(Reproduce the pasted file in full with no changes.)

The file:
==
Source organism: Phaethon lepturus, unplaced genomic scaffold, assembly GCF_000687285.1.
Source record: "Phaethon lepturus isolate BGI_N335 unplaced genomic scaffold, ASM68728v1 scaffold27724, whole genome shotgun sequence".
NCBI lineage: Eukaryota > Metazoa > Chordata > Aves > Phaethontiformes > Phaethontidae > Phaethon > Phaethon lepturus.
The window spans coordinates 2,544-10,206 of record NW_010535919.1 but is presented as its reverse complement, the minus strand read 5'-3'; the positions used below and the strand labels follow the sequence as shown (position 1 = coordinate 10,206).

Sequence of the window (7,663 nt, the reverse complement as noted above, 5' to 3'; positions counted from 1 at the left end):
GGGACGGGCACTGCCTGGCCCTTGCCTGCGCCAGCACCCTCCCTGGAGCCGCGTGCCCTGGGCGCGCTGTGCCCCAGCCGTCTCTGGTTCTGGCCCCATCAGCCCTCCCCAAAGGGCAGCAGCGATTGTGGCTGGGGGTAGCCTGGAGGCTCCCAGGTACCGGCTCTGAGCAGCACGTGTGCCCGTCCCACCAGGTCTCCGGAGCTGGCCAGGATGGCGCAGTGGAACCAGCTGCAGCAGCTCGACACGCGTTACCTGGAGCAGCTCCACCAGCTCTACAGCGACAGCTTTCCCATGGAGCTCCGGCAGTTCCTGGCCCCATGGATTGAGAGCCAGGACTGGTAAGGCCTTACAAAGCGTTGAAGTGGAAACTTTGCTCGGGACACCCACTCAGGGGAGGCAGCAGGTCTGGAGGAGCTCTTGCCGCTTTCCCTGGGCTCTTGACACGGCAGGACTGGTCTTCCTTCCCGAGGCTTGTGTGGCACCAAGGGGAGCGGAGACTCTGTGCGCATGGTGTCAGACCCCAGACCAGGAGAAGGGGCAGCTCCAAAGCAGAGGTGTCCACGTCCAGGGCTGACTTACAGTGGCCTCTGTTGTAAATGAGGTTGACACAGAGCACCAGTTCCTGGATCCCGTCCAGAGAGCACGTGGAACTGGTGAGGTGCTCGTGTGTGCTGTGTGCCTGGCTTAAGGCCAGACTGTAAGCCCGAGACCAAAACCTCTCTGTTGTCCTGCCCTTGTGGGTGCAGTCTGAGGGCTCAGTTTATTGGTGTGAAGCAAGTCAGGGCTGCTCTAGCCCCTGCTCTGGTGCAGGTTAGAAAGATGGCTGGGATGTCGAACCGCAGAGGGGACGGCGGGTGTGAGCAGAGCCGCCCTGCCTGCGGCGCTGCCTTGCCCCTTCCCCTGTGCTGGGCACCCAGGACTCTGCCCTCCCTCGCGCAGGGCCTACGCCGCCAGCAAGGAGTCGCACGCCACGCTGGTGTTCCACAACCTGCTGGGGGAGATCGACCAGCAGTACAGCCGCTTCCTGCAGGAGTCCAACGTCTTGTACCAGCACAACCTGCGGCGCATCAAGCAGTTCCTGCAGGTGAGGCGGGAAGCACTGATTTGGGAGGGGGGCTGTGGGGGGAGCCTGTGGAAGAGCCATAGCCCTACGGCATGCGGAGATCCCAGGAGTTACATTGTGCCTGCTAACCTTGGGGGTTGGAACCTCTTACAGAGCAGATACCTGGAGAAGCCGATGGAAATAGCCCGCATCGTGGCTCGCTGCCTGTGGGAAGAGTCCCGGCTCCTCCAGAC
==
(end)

Source organism: Phaethon lepturus, unplaced genomic scaffold, assembly GCF_000687285.1.
Source record: "Phaethon lepturus isolate BGI_N335 unplaced genomic scaffold, ASM68728v1 scaffold27724, whole genome shotgun sequence".
NCBI lineage: Eukaryota > Metazoa > Chordata > Aves > Phaethontiformes > Phaethontidae > Phaethon > Phaethon lepturus.
The window spans coordinates 2,544-10,206 of record NW_010535919.1 but is presented as its reverse complement, the minus strand read 5'-3'; the positions used below and the strand labels follow the sequence as shown (position 1 = coordinate 10,206).

Sequence of the window (7,663 nt, the reverse complement as noted above, 5' to 3'; positions counted from 1 at the left end):
GGGACGGGCACTGCCTGGCCCTTGCCTGCGCCAGCACCCTCCCTGGAGCCGCGTGCCCTGGGCGCGCTGTGCCCCAGCCGTCTCTGGTTCTGGCCCCATCAGCCCTCCCCAAAGGGCAGCAGCGATTGTGGCTGGGGGTAGCCTGGAGGCTCCCAGGTACCGGCTCTGAGCAGCACGTGTGCCCGTCCCACCAGGTCTCCGGAGCTGGCCAGGATGGCGCAGTGGAACCAGCTGCAGCAGCTCGACACGCGTTACCTGGAGCAGCTCCACCAGCTCTACAGCGACAGCTTTCCCATGGAGCTCCGGCAGTTCCTGGCCCCATGGATTGAGAGCCAGGACTGGTAAGGCCTTACAAAGCGTTGAAGTGGAAACTTTGCTCGGGACACCCACTCAGGGGAGGCAGCAGGTCTGGAGGAGCTCTTGCCGCTTTCCCTGGGCTCTTGACACGGCAGGACTGGTCTTCCTTCCCGAGGCTTGTGTGGCACCAAGGGGAGCGGAGACTCTGTGCGCATGGTGTCAGACCCCAGACCAGGAGAAGGGGCAGCTCCAAAGCAGAGGTGTCCACGTCCAGGGCTGACTTACAGTGGCCTCTGTTGTAAATGAGGTTGACACAGAGCACCAGTTCCTGGATCCCGTCCAGAGAGCACGTGGAACTGGTGAGGTGCTCGTGTGTGCTGTGTGCCTGGCTTAAGGCCAGACTGTAAGCCCGAGACCAAAACCTCTCTGTTGTCCTGCCCTTGTGGGTGCAGTCTGAGGGCTCAGTTTATTGGTGTGAAGCAAGTCAGGGCTGCTCTAGCCCCTGCTCTGGTGCAGGTTAGAAAGATGGCTGGGATGTCGAACCGCAGAGGGGACGGCGGGTGTGAGCAGAGCCGCCCTGCCTGCGGCGCTGCCTTGCCCCTTCCCCTGTGCTGGGCACCCAGGACTCTGCCCTCCCTCGCGCAGGGCCTACGCCGCCAGCAAGGAGTCGCACGCCACGCTGGTGTTCCACAACCTGCTGGGGGAGATCGACCAGCAGTACAGCCGCTTCCTGCAGGAGTCCAACGTCTTGTACCAGCACAACCTGCGGCGCATCAAGCAGTTCCTGCAGGTGAGGCGGGAAGCACTGATTTGGGAGGGGGGCTGTGGGGGGAGCCTGTGGAAGAGCCATAGCCCTACGGCATGCGGAGATCCCAGGAGTTACATTGTGCCTGCTAACCTTGGGGGTTGGAACCTCTTACAGAGCAGATACCTGGAGAAGCCGATGGAAATAGCCCGCATCGTGGCTCGCTGCCTGTGGGAAGAGTCCCGGCTCCTCCAGAC